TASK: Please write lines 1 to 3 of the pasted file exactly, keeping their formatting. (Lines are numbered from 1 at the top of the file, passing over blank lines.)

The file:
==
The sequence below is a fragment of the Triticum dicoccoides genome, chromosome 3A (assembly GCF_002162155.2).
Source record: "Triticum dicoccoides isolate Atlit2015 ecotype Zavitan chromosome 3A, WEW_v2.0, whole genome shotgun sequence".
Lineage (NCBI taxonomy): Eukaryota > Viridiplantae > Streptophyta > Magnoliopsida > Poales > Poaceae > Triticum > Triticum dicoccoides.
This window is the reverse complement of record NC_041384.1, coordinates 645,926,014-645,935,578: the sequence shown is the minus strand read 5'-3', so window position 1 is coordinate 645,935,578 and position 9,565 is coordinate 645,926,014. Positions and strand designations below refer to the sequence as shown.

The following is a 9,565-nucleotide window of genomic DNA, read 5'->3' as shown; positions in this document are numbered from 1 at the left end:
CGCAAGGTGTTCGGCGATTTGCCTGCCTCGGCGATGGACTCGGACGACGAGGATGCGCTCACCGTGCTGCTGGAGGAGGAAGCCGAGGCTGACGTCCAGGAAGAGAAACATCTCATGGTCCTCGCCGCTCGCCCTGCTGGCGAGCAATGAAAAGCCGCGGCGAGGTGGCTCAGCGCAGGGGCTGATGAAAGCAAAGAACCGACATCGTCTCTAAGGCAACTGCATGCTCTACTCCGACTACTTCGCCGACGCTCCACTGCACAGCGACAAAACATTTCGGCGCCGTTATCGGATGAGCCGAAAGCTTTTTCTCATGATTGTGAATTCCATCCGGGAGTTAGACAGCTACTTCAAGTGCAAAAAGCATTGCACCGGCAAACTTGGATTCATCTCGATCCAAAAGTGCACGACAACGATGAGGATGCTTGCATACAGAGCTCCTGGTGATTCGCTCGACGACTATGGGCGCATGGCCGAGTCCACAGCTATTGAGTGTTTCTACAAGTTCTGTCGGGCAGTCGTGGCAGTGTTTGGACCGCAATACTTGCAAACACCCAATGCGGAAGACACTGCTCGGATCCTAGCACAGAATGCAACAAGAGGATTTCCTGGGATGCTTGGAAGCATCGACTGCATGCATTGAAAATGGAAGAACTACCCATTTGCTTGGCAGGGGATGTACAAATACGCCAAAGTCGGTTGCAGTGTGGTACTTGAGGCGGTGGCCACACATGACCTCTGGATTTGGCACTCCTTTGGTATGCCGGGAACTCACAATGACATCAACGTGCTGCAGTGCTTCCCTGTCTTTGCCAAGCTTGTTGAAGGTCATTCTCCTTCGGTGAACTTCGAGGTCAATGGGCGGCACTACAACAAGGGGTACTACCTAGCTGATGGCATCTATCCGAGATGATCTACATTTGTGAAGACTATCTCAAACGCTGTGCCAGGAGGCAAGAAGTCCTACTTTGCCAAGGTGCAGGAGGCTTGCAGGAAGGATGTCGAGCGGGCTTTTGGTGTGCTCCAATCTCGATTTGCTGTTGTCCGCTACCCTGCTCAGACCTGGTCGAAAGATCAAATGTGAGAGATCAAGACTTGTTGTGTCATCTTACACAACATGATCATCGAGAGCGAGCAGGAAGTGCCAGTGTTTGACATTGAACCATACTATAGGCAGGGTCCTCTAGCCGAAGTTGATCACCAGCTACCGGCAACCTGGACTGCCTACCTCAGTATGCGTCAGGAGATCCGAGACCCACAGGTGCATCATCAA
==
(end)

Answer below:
The sequence below is a fragment of the Triticum dicoccoides genome, chromosome 3A (assembly GCF_002162155.2).
Source record: "Triticum dicoccoides isolate Atlit2015 ecotype Zavitan chromosome 3A, WEW_v2.0, whole genome shotgun sequence".
Lineage (NCBI taxonomy): Eukaryota > Viridiplantae > Streptophyta > Magnoliopsida > Poales > Poaceae > Triticum > Triticum dicoccoides.